Boosting Your Metabolism For Dummies
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Some food-related chemicals were created by man with the purpose of improving your health. However, in many cases, they have the opposite effect. They're disguised within foods in one way or another, and it's important that you make sure they're not a mainstay of your metabolism boosting diet. The three food biggest culprits of this are trans fats, artificial sweeteners, and monosodium glutamate (MSG).

Trans fats

Trans fats are found in many common processed foods and are the most damaging for your cholesterol levels and heart of any fat out there. This is why they're being banned left and right from restaurants in major cities and in food products. But they might still be lurking in your kitchen.

The American Heart Association recommends that you consume less than 2 grams of trans fat per day. Although food products can claim to have 0 (zero) trans fats, they may still have 0.5 grams or less. Still, there are ways to reduce your intake of these artificially made fats in your diet. When in doubt, read the ingredients list and be aware of the items that commonly contain trans fats:

  • Hydrogenated vegetable oil

  • Partially hydrogenated vegetable oil

  • Vegetable shortening

Vegetable oils rich in trans fats include soybean, canola, and palm fruit.

Here are some common food products that contain trans fats:

  • Baked goods like cakes, cookies, pies, and their mixes

  • Breads and crackers

  • Breakfast cereals

  • Candy and chocolate

  • Condiments like salad dressing and non-dairy creamers

  • French fries

  • Potato chips, corn chips

  • Frozen pizza

  • Fish sticks

  • Margarine

  • Microwave popcorn

Condiments may be the most surprising source of trans fats. Don't assume because a food isn't fried or a snack food that it doesn't contain these damaging fats. Those brands that you've habitually purchased for years may be the biggest culprits. So check all the labels of your old favorites as well as the new items you think about bringing into your kitchen.

Artificial sweeteners

These are added to foods to provide sweetness sans calories. It's true they can be a decent alternative to high-sugar foods, in the sense that they can help control calorie intake and reduce the risk of dental cavities. However, artificial sweeteners have been shown to have negative effects on blood glucose levels, appetite, and digestive system, resulting in a slower metabolic rate over time.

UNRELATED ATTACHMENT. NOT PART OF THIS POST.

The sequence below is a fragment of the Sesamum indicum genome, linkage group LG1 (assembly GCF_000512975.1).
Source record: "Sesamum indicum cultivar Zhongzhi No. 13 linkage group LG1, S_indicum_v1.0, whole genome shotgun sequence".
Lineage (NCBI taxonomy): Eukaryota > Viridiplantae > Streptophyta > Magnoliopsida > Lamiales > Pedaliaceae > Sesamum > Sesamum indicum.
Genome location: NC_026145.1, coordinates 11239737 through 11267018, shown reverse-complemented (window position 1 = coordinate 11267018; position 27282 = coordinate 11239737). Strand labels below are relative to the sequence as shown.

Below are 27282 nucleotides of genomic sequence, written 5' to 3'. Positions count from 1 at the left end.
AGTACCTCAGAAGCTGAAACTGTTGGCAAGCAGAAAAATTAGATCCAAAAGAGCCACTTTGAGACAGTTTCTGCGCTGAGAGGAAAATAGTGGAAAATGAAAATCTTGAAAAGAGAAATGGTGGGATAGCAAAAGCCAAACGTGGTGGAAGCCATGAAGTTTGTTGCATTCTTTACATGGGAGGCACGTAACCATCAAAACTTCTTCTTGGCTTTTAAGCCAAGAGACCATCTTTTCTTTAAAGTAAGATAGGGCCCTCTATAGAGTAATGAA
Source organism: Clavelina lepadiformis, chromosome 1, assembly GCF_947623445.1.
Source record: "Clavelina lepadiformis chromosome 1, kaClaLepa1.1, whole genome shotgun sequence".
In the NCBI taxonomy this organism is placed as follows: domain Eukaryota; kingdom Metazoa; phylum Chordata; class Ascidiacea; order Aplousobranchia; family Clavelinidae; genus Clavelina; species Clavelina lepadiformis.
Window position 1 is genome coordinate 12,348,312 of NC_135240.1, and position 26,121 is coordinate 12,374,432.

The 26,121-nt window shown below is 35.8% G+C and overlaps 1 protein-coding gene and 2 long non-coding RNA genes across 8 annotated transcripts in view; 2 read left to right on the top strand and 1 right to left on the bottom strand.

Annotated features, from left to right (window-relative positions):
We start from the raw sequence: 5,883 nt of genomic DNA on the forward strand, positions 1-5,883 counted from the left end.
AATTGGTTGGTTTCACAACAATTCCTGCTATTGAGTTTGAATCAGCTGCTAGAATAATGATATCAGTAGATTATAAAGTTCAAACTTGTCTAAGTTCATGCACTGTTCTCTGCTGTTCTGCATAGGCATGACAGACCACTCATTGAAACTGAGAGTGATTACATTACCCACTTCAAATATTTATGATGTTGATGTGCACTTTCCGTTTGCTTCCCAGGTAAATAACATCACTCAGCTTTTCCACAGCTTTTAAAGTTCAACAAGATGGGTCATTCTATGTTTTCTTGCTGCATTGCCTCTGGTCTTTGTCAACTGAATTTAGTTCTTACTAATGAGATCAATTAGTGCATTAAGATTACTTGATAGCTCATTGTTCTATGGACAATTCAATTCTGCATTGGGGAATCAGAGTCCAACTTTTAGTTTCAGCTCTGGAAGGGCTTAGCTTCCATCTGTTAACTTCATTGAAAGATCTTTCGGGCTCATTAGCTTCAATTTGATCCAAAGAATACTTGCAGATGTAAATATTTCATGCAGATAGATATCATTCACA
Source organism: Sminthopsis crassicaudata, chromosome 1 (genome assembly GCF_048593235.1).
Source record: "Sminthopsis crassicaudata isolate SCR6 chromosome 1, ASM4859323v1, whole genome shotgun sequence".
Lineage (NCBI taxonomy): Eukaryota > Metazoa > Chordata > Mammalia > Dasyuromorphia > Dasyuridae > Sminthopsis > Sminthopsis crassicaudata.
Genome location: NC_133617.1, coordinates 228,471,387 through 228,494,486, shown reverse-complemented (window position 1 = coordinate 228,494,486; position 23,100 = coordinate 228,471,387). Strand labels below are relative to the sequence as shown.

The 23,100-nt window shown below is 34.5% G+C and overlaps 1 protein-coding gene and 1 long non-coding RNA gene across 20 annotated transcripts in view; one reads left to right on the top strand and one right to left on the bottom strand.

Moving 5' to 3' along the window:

Replacing artificial sweeteners with all-natural sweeteners automatically increases the calories you're taking in. Try an all-natural zero calorie sweetener like stevia and try to limit your portion size of anything that contains calories. Over time, you'll be able to wean yourself off the artificial stuff habit.

The following are artificial sweeteners:

  • Saccharin

  • Sucralose

  • Aspartame

  • Neotame

  • Acesulfame potassium

Common foods that contain artificial sweeteners are often promoted as diet, low-calorie, and sugar free:

  • Baked goods

  • Soft drinks

  • Puddings and yogurts

  • Jams and jellies

  • Gum and mints

  • Candies

Just because a food product is labeled as diet doesn't mean it's beneficial for your metabolism. Actually it's probably not so hot. To cut down on one ingredient, the manufacturer has to add something else to make the food taste good — often "imposters" or other nutrients you don't need more of. For example, reduced-fat peanut butter contains more sugar in place of a dose of heart-healthy unsaturated fat. Sugar-free candies don't have sugar, but they do contain artificial sweeteners.

The exceptions here are milk, yogurt, and cheese. You want to choose low-fat products and pick the brand with the fewest ingredients to minimize the preservatives added. Low-fat milk gives you most of the same health benefits of calcium, protein, vitamins and minerals but without the saturated fat of whole milk.

Monosodium glutamate (MSG)

You may only correlate MSG with Chinese food or fast-food restaurants, but it's present in a lot of the food products you may purchase for your home. MSG's main function is as a flavor enhancer — a type of salt — but it can have a hormone-disrupting effect on your metabolism.

MSG is also known on an ingredient list as any of the following:

  • Hydrolyzed vegetable or soy protein

  • Textured protein

  • Processed free glutamic acid

  • Glutamate

  • Yeast extract, food, or nutrient

  • Sodium caseinate

MSG is found in products such as these:

  • Instant soup mixes or boullion

  • Salad dressings

  • Canned gravy

  • Salted nuts

  • Processed cheese spreads

  • Flavored potato chips

  • Frozen meals

  • Protein powder drinks

  • Dry milk powder

Cutting down on products containing these chemicals often also means cutting down on preservatives and other additives found in foods. The more natural foods you consume, the more your metabolism gets boosted. You have control over what's in your kitchen, so make it a haven for more real foods because you don't necessarily know what it's your food when dining out.

About This Article

This article is from the book:

About the book author:

Rachel Berman, RD is the Director of Nutrition for, a free Web site and mobile app which provides tools to help people lead healthier lives. A nationally recognized nutrition expert, she has appeared on The Today Show, several local television and radio health segments, and is frequently quoted in print and online publications.

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